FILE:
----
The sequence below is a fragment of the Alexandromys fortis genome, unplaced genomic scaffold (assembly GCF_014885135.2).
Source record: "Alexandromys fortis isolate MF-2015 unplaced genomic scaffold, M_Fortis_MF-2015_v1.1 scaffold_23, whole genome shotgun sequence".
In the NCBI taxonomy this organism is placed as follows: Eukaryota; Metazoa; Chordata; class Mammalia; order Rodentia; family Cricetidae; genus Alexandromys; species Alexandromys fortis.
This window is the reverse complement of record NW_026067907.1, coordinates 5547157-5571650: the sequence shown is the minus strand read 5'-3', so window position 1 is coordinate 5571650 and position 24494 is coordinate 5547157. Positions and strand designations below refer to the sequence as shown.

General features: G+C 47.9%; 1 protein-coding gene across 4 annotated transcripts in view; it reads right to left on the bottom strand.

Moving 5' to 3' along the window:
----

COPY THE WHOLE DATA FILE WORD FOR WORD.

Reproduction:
The sequence below is a fragment of the Alexandromys fortis genome, unplaced genomic scaffold (assembly GCF_014885135.2).
Source record: "Alexandromys fortis isolate MF-2015 unplaced genomic scaffold, M_Fortis_MF-2015_v1.1 scaffold_23, whole genome shotgun sequence".
In the NCBI taxonomy this organism is placed as follows: Eukaryota; Metazoa; Chordata; class Mammalia; order Rodentia; family Cricetidae; genus Alexandromys; species Alexandromys fortis.
This window is the reverse complement of record NW_026067907.1, coordinates 5547157-5571650: the sequence shown is the minus strand read 5'-3', so window position 1 is coordinate 5571650 and position 24494 is coordinate 5547157. Positions and strand designations below refer to the sequence as shown.

General features: G+C 47.9%; 1 protein-coding gene across 4 annotated transcripts in view; it reads right to left on the bottom strand.

Moving 5' to 3' along the window: